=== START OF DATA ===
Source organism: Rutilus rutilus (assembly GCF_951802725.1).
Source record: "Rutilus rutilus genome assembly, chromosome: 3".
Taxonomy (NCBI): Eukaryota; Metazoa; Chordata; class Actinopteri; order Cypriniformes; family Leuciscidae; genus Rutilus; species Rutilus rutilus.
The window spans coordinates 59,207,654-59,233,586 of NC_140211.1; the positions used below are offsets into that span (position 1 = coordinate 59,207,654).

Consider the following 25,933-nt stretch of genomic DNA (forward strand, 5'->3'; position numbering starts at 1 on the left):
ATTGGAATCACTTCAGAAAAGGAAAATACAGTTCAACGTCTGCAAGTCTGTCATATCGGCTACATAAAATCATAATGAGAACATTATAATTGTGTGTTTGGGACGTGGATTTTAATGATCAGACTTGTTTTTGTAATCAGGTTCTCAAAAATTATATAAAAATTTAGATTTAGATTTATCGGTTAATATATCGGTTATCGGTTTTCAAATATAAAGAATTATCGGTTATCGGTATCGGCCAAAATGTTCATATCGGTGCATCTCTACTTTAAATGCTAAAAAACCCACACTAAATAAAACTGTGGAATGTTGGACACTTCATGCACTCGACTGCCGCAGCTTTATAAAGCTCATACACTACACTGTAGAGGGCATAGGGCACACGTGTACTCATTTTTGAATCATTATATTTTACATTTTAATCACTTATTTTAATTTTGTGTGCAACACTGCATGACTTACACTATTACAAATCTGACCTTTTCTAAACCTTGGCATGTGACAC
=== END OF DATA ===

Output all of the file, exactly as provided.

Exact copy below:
Source organism: Rutilus rutilus (assembly GCF_951802725.1).
Source record: "Rutilus rutilus genome assembly, chromosome: 3".
Taxonomy (NCBI): Eukaryota; Metazoa; Chordata; class Actinopteri; order Cypriniformes; family Leuciscidae; genus Rutilus; species Rutilus rutilus.
The window spans coordinates 59,207,654-59,233,586 of NC_140211.1; the positions used below are offsets into that span (position 1 = coordinate 59,207,654).

Consider the following 25,933-nt stretch of genomic DNA (forward strand, 5'->3'; position numbering starts at 1 on the left):
ATTGGAATCACTTCAGAAAAGGAAAATACAGTTCAACGTCTGCAAGTCTGTCATATCGGCTACATAAAATCATAATGAGAACATTATAATTGTGTGTTTGGGACGTGGATTTTAATGATCAGACTTGTTTTTGTAATCAGGTTCTCAAAAATTATATAAAAATTTAGATTTAGATTTATCGGTTAATATATCGGTTATCGGTTTTCAAATATAAAGAATTATCGGTTATCGGTATCGGCCAAAATGTTCATATCGGTGCATCTCTACTTTAAATGCTAAAAAACCCACACTAAATAAAACTGTGGAATGTTGGACACTTCATGCACTCGACTGCCGCAGCTTTATAAAGCTCATACACTACACTGTAGAGGGCATAGGGCACACGTGTACTCATTTTTGAATCATTATATTTTACATTTTAATCACTTATTTTAATTTTGTGTGCAACACTGCATGACTTACACTATTACAAATCTGACCTTTTCTAAACCTTGGCATGTGACAC